When you think of adoption, you likely think about it in the traditional sense of the word: adopting a child or an infant. However, recently, there has been more awareness about embryo adoption including what it is, how it works, and the costs associated with embryo adoption. Embryo adoption has become discussed more in the media in recent years and as more people end up storing additional embryos following their own IVF treatment and pregnancies, the conversations around what to do with these embryos has become more prevalent.
What is embryo adoption?
If a couple or individual has embryos still available after going through in vitro fertilization, they may have additional embryos that they don’t plan to use that they store (at a fairly high cost). In many cases, these people look to place these embryos for adoption with others seeking to become parents. Embryo adoption has also been referred to as “snowflake adoption” recently, as the embryos that are adopted have been cryopreserved (or frozen) after an IVF treatment. In 2016, the CDC reported that there were more than 260,000 attempts at in vitro fertilization and of those attempts, about 150,000 resulted in transfers of embryos.
Like traditional adoption, an embryo is adopted and then implanted in a woman’s uterus and then, has about the same percentage of success as IVF. It is something more women that want to carry a child have begun to consider in opposition to traditional adoption. Though many donate their unused embryos, there is still a cost associated with the process.
What is the cost of embryo adoption?
Though in most cases the embryos themselves are donated, the transfer and IVF that go along with this can be costly depending on insurance. The New York Times notes that though “adoption can cost tens of thousands of dollars,” a single round of IVF “can run between $12,000 and $17,000” and embryo donation “costs an average of $8,000.” As with any adoption, there is a risk that you can spend money without bringing a child into your family. In fact, the CDC notes that “the national average pregnancy rate for embryo adoption is 50% and the national average birth rate is 40%.” The statistics of successful pregnancy rate run similarly to IVF. According to WebMD.com, “a woman who is under age 35 and undergoes IVF has a 39.6% chance of having a baby, while a woman over age 40 has an 11.5% chance. However, the CDC recently found that the success rate is increasing in every age group as the techniques are refined and doctors become more experienced.”
Costs for adoption and infertility treatments can all range based on location, insurance, and even grants, so know that costs can vary and it’s best to do your research. Like adoption, costs are never the same for any one person depending on how they go about the process and what agencies help them navigate it. There can be varying fees as well.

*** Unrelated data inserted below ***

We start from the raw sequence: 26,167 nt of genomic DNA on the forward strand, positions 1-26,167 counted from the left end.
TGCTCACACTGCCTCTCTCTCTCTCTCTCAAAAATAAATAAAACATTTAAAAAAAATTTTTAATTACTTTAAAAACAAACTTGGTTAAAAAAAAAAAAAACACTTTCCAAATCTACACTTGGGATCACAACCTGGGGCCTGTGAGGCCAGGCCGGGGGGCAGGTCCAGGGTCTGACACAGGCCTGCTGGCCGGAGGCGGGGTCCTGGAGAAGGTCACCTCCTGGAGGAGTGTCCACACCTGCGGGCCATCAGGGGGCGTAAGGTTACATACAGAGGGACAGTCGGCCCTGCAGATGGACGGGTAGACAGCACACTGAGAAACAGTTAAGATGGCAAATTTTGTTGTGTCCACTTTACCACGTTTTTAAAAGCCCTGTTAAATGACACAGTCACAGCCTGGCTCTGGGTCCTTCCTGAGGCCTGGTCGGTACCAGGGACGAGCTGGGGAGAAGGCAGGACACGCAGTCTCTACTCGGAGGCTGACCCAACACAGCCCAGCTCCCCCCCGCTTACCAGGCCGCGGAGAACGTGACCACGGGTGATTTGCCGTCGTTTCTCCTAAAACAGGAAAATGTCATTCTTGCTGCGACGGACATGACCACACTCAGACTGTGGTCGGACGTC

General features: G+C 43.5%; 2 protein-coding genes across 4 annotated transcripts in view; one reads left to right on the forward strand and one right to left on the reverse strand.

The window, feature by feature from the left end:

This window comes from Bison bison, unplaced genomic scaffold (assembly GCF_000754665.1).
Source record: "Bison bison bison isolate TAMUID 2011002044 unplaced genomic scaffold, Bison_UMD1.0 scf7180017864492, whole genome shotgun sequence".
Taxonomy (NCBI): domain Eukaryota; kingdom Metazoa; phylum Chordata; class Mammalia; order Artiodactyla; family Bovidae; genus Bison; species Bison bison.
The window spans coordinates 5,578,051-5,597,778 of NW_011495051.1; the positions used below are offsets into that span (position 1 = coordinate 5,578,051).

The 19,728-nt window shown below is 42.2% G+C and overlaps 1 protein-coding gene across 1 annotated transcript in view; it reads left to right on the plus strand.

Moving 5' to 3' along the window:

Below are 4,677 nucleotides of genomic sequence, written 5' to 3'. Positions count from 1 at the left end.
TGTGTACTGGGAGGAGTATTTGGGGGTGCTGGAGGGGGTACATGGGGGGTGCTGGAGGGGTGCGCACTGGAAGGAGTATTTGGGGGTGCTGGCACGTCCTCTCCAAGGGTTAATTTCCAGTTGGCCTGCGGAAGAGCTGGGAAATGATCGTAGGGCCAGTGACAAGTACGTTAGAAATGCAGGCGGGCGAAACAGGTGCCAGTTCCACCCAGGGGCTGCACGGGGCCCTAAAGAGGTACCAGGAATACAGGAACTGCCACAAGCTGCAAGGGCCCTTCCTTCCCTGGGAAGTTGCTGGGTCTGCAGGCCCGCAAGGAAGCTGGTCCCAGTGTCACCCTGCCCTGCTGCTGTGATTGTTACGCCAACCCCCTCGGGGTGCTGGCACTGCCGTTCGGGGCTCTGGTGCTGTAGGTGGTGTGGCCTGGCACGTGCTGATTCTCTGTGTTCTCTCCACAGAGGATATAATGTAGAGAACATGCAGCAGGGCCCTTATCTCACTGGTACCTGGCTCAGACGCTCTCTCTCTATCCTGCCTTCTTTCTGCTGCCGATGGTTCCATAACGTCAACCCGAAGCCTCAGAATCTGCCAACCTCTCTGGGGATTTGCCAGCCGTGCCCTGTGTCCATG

Cost can be a factor when considering embryo adoption, but there are additionally current debates about the ethics of storing excess embryos, the donation of these embryos, and regarding those who choose to adopt them.
Is embryo adoption ethical?
This is a difficult concept and it depends on your background and beliefs as to how you feel about this. Many people who have embryos either choose to donate them or place them for adoption because the reality is that if the embryo is thawed, it is no longer viable and in the eyes of many, is considered dead. Yet, there are numerous people that leave them frozen and continue to pay a fee to store them because they have no idea what to do with them. According to womenshealth.gov, “about 10 percent of women (6.1 million) in the United States have difficulty getting pregnant,” so embryo adoption is an option for those who have exhausted other options as well. Additionally, there is a new struggle with abandoned embryos in facilities. This article notes that nearly 20% of all frozen embryos have been abandoned.
More recently, embryo adoption and embryo storage has made headlines as both Real Housewives of Orange County star, Emily Simpson, Modern Family’s Sofia Vergara made headlines as they have decided what to do with embryos that they still have frozen. There are a lot of concerns about who owns an embryo and who has the rights to it once it is stored and there is potentially no intent to use them to attempt a viable pregnancy.
Overall, you have to think about your own beliefs and what way is best for you to build your family.
How to learn more about Embryo Adoption
Many agencies offer information about embryo adoption and in fact, your adoption agency or social worker may be able to suggest resources. You may know someone with embryo’s they’re willing to adopt, but ensure that you go through the proper legal channels as you navigate this as emotions run high when adoption and becoming a parent is involved. There are multiple resources for children about Embryo Adoption that can help those who have been born as a result of embryo adoption.
For more information about embryo adoption through Adoption Choice, Inc. and for additional resources, please click here.